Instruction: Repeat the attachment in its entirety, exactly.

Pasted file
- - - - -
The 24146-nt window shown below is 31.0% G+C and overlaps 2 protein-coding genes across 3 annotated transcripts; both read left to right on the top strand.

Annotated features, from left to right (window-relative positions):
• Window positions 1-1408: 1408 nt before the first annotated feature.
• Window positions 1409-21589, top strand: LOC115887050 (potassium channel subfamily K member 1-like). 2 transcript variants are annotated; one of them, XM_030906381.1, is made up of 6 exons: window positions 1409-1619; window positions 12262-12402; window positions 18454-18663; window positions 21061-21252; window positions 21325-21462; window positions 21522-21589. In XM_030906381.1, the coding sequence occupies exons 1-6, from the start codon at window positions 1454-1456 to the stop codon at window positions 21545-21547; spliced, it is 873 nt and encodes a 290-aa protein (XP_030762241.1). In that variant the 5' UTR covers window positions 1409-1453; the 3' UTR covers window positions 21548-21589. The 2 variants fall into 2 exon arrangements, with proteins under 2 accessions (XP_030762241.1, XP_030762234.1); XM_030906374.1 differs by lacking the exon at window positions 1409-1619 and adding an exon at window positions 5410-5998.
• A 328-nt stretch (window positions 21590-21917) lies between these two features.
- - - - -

The 24146-nt window shown below is 31.0% G+C and overlaps 2 protein-coding genes across 3 annotated transcripts; both read left to right on the top strand.

Annotated features, from left to right (window-relative positions):
• Window positions 1-1408: 1408 nt before the first annotated feature.
• Window positions 1409-21589, top strand: LOC115887050 (potassium channel subfamily K member 1-like). 2 transcript variants are annotated; one of them, XM_030906381.1, is made up of 6 exons: window positions 1409-1619; window positions 12262-12402; window positions 18454-18663; window positions 21061-21252; window positions 21325-21462; window positions 21522-21589. In XM_030906381.1, the coding sequence occupies exons 1-6, from the start codon at window positions 1454-1456 to the stop codon at window positions 21545-21547; spliced, it is 873 nt and encodes a 290-aa protein (XP_030762241.1). In that variant the 5' UTR covers window positions 1409-1453; the 3' UTR covers window positions 21548-21589. The 2 variants fall into 2 exon arrangements, with proteins under 2 accessions (XP_030762241.1, XP_030762234.1); XM_030906374.1 differs by lacking the exon at window positions 1409-1619 and adding an exon at window positions 5410-5998.
• A 328-nt stretch (window positions 21590-21917) lies between these two features.